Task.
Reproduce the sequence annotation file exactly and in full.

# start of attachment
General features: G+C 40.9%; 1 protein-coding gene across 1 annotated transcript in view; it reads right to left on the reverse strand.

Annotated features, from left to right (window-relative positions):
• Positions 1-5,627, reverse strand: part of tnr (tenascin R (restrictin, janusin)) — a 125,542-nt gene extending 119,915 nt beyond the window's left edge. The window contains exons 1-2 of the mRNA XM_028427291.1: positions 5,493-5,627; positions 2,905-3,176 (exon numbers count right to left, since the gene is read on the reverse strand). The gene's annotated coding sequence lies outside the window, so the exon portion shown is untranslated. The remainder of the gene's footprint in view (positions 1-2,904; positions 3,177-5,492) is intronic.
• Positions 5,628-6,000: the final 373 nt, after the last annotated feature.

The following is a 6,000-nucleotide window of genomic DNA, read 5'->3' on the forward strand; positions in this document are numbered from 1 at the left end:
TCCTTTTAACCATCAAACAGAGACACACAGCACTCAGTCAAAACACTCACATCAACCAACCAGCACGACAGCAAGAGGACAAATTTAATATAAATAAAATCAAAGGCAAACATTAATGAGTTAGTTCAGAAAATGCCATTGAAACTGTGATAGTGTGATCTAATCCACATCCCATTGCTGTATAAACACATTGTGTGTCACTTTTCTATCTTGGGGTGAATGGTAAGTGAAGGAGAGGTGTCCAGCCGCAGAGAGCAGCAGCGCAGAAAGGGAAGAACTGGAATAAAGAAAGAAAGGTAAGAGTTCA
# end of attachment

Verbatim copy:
General features: G+C 40.9%; 1 protein-coding gene across 1 annotated transcript in view; it reads right to left on the reverse strand.

Annotated features, from left to right (window-relative positions):
• Positions 1-5,627, reverse strand: part of tnr (tenascin R (restrictin, janusin)) — a 125,542-nt gene extending 119,915 nt beyond the window's left edge. The window contains exons 1-2 of the mRNA XM_028427291.1: positions 5,493-5,627; positions 2,905-3,176 (exon numbers count right to left, since the gene is read on the reverse strand). The gene's annotated coding sequence lies outside the window, so the exon portion shown is untranslated. The remainder of the gene's footprint in view (positions 1-2,904; positions 3,177-5,492) is intronic.
• Positions 5,628-6,000: the final 373 nt, after the last annotated feature.

The following is a 6,000-nucleotide window of genomic DNA, read 5'->3' on the forward strand; positions in this document are numbered from 1 at the left end:
TCCTTTTAACCATCAAACAGAGACACACAGCACTCAGTCAAAACACTCACATCAACCAACCAGCACGACAGCAAGAGGACAAATTTAATATAAATAAAATCAAAGGCAAACATTAATGAGTTAGTTCAGAAAATGCCATTGAAACTGTGATAGTGTGATCTAATCCACATCCCATTGCTGTATAAACACATTGTGTGTCACTTTTCTATCTTGGGGTGAATGGTAAGTGAAGGAGAGGTGTCCAGCCGCAGAGAGCAGCAGCGCAGAAAGGGAAGAACTGGAATAAAGAAAGAAAGGTAAGAGTTCA